In the commandments of the Law [Matt 22:34–40, the Great Commandments], God does not look at what men can do, but at what they ought to do; since in this infirmity of the flesh it is impossible that perfect love can obtain dominion, for we know how strongly all the senses of our soul are disposed to vanity. Lastly, we learn from this, that God does not rest satisfied with the outward appearance of works, but chiefly demands the inward feelings, that from a good root good fruits may grow.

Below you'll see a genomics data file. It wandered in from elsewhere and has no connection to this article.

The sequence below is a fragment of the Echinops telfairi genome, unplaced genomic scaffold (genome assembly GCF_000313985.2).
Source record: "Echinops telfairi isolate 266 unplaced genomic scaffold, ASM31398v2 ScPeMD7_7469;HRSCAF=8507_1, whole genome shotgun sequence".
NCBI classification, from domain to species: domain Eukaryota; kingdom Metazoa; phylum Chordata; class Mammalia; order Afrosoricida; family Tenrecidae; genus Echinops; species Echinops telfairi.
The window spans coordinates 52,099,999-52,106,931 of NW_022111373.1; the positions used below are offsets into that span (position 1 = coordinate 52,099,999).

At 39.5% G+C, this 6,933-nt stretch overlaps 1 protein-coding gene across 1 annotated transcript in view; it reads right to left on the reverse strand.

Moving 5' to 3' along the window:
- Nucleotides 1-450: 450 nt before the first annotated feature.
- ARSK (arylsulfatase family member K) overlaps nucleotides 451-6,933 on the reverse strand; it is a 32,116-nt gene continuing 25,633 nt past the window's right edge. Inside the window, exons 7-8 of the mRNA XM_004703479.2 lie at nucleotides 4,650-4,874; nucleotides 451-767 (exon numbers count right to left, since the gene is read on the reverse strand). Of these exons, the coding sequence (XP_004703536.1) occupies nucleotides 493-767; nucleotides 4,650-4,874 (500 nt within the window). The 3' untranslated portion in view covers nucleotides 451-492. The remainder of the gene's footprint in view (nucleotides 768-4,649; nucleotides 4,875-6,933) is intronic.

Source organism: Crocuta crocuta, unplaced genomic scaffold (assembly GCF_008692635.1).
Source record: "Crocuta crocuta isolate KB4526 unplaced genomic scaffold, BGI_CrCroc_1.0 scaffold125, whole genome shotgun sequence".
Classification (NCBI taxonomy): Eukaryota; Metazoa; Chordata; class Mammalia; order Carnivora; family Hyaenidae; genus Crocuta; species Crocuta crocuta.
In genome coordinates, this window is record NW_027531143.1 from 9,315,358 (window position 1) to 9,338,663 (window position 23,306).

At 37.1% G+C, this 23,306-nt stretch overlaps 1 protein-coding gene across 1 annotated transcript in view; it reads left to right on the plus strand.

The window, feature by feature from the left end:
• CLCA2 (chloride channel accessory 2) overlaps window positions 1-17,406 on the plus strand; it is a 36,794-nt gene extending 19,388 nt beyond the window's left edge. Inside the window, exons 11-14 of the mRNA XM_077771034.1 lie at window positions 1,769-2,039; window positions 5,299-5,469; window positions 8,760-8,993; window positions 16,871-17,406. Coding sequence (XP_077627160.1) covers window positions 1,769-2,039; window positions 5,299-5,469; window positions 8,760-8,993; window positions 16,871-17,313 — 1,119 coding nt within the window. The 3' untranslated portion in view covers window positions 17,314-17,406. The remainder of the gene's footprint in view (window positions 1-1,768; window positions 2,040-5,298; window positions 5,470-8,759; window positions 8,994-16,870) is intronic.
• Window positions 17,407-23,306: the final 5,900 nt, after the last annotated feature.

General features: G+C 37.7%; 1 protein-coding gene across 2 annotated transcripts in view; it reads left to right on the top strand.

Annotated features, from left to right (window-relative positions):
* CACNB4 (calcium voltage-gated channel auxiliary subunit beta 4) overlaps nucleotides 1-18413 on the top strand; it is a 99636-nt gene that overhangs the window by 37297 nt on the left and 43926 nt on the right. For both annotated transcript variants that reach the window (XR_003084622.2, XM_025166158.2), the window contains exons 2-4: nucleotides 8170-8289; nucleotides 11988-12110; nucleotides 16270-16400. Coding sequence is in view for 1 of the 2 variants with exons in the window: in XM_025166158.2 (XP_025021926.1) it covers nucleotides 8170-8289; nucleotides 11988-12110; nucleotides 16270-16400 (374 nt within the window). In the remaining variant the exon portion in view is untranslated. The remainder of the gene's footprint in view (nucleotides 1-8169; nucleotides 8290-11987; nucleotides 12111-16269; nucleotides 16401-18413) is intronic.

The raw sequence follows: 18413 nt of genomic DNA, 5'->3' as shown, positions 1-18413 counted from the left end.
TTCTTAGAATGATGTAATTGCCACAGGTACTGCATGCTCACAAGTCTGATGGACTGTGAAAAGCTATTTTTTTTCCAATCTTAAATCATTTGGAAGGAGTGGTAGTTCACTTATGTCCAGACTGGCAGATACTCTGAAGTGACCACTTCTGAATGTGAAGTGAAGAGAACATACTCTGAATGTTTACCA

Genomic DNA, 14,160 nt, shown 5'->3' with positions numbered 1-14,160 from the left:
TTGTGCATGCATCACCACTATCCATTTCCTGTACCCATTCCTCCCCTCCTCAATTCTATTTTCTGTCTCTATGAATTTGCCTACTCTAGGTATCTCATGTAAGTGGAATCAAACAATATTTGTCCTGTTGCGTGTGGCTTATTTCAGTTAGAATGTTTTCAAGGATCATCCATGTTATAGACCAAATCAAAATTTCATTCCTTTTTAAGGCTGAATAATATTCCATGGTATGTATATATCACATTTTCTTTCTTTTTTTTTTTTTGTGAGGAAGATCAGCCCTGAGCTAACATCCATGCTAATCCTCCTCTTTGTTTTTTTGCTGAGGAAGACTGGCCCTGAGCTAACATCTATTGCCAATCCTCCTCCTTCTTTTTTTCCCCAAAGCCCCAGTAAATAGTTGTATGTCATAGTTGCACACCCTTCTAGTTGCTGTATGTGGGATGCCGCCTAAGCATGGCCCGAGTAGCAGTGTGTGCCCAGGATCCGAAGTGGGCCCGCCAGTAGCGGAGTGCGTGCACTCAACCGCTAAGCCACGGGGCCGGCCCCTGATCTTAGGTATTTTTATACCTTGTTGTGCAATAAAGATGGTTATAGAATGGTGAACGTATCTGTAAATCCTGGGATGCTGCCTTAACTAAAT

John Calvin, Commentary on a Harmony of the Evangelists, Matthew, Mark, and Luke, trans. John King (Grand Rapids: Eerdmans, 1956), 59.
Does anyone have access to the Latin (or was it French…?) standing behind that word “feelings”? Or, better yet, the original language for the whole paragraph? My research skills have failed me; I can’t find it, and I don’t own the Logos Bible Software John Calvin Super-Deluxe “This-Package-Buys-You” Package.
Update: Jeremy Patterson helped me track down the original French, which seems to call the English translation above into question at the very point I highlighted. “Inward feelings” in French is actually “l’affection exterieure.” Now I need to find a copy of the Latin to fully (?) unravel this mystery.